Since the start of my career I’ve witnessed considerable changes in the way we work and how we manage our people. I’ve been lucky to work and experience some very different and contrasting industries, but I’ve generally found that whatever the nature of a business or organization, they are rarely immune to change.

And change is happening faster than ever, right across the globe: environmental pressures, population growth, massive advancements in technology, and significant shifts in the demographic of the workforce to name just a few. In step with these, people’s aspirations and desires for their work are also changing. Of course, this presents challenges, but many organizations also see it as a wonderful opportunity to create positive change and to start to build purpose-driven organizations that priorities people and planet alongside profit as put forward by Anna Gowdridge , Virgin Unite’s Head of People in the B -Team report.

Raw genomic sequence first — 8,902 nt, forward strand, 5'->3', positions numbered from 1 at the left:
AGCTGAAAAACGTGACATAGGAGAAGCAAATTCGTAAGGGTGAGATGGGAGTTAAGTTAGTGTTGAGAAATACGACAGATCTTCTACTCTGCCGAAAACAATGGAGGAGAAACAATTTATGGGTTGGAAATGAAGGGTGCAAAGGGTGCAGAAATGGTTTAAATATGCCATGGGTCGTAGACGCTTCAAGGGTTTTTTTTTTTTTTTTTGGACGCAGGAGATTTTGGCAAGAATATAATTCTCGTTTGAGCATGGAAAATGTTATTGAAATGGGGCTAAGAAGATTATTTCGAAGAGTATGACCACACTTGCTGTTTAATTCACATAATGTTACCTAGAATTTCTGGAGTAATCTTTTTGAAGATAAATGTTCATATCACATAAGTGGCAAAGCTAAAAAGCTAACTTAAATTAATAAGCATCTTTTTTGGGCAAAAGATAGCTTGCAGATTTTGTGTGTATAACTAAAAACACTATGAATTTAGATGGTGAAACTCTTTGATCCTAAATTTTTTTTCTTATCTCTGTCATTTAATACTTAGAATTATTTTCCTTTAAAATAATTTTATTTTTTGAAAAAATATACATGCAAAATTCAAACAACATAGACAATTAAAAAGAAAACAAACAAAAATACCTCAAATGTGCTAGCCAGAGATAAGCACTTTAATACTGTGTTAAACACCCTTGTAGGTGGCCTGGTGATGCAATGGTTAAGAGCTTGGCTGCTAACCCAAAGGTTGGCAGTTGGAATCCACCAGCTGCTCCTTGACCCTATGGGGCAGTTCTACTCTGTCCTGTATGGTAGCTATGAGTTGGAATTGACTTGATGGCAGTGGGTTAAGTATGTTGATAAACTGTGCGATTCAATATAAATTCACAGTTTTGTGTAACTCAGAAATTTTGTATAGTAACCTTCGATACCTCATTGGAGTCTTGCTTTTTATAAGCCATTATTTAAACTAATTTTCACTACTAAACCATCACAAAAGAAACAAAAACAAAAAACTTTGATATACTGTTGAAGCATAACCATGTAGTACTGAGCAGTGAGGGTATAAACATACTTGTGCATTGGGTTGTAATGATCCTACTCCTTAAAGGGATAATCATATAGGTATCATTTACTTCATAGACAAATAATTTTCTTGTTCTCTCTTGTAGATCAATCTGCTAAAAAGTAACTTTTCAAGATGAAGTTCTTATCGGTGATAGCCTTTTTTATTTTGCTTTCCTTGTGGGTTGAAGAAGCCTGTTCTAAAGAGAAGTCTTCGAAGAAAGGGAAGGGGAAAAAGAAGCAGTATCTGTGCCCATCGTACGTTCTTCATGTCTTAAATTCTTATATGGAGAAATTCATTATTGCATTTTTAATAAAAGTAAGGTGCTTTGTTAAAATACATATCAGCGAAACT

The future of work suggests incomparable prospects, as well as substantial challenges. Globalization, technological progress and demographic change are having a thoughtful influence on society and labour markets. It is critical that strategies and policies are map up to help workers and society at large to manage the transition with the least possible disruption, while maximizing the potential benefits thereof.